There will be criminals without identification hidden in the masses heading for Europe, and somehow they will have to be identified and stopped. These people may even have been participants in the war, who are now seeking to run with the masses. In addition there is that unique group who are seeking to extend the reach and the terror of the militants whose very actions in the Middle East are driving this mass migration. We are all aware of the calls by senior leaders of those militant organisations to “go out and create havoc around the world”.
Remember, it only took nineteen well-researched and highly trained people to create such havoc fourteen years ago today, on September 11, 2001. Could nineteen people hide in the throngs headed for Europe? Absolutely. How do you stop that? I don’t know.
How many radicalised Muslims are traveling through Europe’s open borders and into the welcoming arms of Germany, with sinister plots as their core purpose? We don’t know. But somehow, the European authorities have to identify and stop them, before they stop our way of life.
How do you make it a success?
If you can assume that the countries taking on refugees, including our own, can identify the right number of the right people, ensure that they are genuine, and eliminate the risks mentioned above, the real challenge arises when they are welcomed into their new country.
In New Zealand, we are regularly told that we are very good at successfully inducting refugees into our community. And we should be proud of that. However, this week we were told by the Red Cross that, after five years in New Zealand and despite all the support that we give them, fifty per cent of those refugees are still without a job and drawing the unemployment benefit. I don’t think that many New Zealanders would regard that as being successful.
or doctors working as cleaners.
If we are able to identify people with a genuine cause to be relocated here as refugees, we have to do more than welcome them. Part of the successful outcomes test must surely include the ability of those people to become contributing members in their new community. This is as necessary for their well being as it is for ours. We don’t need any more taxi drivers with PhD’s or doctors working as cleaners. Lessons in business tell us that intelligent people want to work in challenging environments where they feel valued. And yet we seem to think that putting some, but not all of these people into low-end jobs is success. It’s not.So what are the things that we can do in order to make such transitions more successful? In Germany, they are taking on such scale, that they should be able to create employment for their new citizens providing services for each other. These new Germans will need healthcare, education, and accommodation. Doctors, nurses, teachers and builders could be put to work immediately. It doesn’t take much imagination to work out how such a large community can become employed. With the right support, they could become a self-managing community. The downside is that locking them away in their own bubble will not satisfy the need for them to participate in society at large.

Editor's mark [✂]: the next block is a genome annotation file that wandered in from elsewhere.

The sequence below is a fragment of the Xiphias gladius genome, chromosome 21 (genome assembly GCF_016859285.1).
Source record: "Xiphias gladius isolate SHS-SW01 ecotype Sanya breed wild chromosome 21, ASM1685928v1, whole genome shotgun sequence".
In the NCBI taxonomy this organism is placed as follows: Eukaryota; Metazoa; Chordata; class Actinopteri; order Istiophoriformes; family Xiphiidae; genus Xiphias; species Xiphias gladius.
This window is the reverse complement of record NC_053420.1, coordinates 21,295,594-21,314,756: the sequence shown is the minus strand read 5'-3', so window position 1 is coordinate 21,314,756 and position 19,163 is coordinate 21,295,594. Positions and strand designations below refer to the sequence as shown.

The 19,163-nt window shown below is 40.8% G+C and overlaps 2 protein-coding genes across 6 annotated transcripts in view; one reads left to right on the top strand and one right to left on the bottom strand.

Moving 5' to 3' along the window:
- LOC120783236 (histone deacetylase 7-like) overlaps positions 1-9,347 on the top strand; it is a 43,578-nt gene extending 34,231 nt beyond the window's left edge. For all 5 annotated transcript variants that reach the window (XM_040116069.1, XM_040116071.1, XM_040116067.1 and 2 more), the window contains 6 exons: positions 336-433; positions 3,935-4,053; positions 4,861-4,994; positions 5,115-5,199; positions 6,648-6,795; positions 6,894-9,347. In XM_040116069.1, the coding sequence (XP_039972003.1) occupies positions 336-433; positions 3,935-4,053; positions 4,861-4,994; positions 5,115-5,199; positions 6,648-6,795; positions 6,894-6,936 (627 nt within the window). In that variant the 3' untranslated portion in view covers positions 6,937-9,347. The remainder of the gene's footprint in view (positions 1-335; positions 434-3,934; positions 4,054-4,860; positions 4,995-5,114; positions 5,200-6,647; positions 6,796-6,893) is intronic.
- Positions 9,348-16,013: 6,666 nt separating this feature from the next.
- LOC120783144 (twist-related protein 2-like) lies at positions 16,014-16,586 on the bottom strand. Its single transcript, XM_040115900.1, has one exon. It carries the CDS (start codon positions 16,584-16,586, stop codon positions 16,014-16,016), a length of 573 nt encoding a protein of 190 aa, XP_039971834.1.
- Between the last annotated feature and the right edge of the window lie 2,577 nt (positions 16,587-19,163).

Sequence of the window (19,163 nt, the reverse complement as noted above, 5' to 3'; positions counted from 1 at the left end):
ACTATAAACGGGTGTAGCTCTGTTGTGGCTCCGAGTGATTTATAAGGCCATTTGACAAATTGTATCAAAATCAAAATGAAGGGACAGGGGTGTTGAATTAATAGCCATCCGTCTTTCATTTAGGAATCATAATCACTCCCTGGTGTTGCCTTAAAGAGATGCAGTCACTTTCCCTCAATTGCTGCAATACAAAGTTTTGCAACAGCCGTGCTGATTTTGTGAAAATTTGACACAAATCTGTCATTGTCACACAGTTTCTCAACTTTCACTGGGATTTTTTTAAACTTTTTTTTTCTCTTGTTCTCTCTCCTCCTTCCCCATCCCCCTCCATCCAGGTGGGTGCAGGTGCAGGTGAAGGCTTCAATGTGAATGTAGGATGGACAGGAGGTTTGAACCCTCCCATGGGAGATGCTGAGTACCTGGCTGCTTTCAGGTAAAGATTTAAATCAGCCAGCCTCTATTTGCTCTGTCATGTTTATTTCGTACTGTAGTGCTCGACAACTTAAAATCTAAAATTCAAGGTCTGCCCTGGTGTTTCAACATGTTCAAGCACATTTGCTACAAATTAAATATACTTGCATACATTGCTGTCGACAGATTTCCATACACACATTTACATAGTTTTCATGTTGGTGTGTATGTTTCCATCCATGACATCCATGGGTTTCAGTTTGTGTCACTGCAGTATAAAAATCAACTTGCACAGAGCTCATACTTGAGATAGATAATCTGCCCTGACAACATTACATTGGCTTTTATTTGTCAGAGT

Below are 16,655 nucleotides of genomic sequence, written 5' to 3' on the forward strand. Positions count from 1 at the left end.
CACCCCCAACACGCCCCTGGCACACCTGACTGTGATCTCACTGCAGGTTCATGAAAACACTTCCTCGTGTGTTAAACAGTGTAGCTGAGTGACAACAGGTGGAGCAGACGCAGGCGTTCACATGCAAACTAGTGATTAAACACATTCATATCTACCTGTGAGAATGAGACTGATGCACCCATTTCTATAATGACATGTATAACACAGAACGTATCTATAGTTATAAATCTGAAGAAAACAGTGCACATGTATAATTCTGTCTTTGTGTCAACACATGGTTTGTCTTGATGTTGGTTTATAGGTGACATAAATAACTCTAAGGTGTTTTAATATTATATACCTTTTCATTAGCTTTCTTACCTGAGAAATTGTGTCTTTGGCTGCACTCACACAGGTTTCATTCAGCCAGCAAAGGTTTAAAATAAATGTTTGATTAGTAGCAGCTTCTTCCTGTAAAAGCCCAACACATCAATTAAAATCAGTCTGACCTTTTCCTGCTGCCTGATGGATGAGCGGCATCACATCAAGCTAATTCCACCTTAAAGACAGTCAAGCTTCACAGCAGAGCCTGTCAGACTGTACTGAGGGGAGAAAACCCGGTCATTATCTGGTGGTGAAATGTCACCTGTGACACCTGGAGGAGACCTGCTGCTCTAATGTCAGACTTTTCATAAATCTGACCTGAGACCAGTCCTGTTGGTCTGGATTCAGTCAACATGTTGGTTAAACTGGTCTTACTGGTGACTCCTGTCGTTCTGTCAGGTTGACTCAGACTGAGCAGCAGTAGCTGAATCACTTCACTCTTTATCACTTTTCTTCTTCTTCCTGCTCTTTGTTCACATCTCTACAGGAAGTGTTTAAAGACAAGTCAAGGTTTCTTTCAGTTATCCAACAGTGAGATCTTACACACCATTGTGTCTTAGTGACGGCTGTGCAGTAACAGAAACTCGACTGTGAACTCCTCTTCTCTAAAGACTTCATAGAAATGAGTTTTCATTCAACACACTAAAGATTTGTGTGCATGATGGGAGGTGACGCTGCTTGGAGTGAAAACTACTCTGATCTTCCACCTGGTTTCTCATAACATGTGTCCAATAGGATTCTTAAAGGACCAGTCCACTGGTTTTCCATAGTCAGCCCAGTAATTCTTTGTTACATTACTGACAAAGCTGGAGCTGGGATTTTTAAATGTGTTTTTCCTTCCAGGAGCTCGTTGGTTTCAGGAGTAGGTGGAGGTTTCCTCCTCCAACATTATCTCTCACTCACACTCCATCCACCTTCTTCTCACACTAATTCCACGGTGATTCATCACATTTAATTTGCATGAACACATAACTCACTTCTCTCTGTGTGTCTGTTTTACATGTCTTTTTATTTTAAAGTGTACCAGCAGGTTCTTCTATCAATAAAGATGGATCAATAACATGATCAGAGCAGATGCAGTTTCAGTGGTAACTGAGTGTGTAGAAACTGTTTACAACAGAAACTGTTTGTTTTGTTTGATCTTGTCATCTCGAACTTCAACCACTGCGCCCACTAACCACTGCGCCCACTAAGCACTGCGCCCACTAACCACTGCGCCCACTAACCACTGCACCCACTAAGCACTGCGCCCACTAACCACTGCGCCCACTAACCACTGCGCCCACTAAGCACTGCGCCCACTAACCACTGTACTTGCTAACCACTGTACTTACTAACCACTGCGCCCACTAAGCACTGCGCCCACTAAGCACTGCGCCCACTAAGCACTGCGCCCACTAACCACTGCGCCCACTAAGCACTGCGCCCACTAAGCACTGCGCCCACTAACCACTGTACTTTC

Surely after relocation must come integration. Both sides are to blame here. The lives of refugees often revolve around their own ethnic communities, whilst the locals are often not particularly welcoming. So getting them to participate in society at large is not just up to them. It’s up to us. Part of the problem with successfully integrating refugees comes down to accents, apparel, racial views and religious choices. Collectively, if we are going to take these people in, we have to be prepared to do our part to help them become contributing members of our communities. Let’s be honest. We are not very good at that. Our people, and our organisations, are going to have to become more respectful of our new guests and the experiences and qualifications they bring with them. One question that comes to mind is this. How do we make their qualifications relevant? Instead of funding the dole, should we be funding university study enabling their qualifications to meet our standards? Ongoing education in return for commitments in terms of tenure works elsewhere. Why not here?
This crisis, and the television pictures that go with it, has delivered a rich vein of opportunity for the worlds humanitarian and aid agencies. And they’re not wasting it. Their responses include candle lit vigils and calls for immediate increases to permanent refugee quotas across the board. These calls are, it seems, irrespective of the genuineness of the need, the security risks posed or the likelihood of successfully transitioning these people.
And yet when you consider the challenges that this crisis brings, the best place for these people to be is back in their homeland. Someone just needs to make that home safe again. The world will be able to help, to a point. We can all take a few people. But we should only be prepared to take as many as we can make successful. Making their country hospitable again is the ultimate solution. Stop people having to leave, re-build and create opportunities for others to return. That means more war, more troops, more bombs and more casualties. These problems are complex. The solutions aren’t easy either.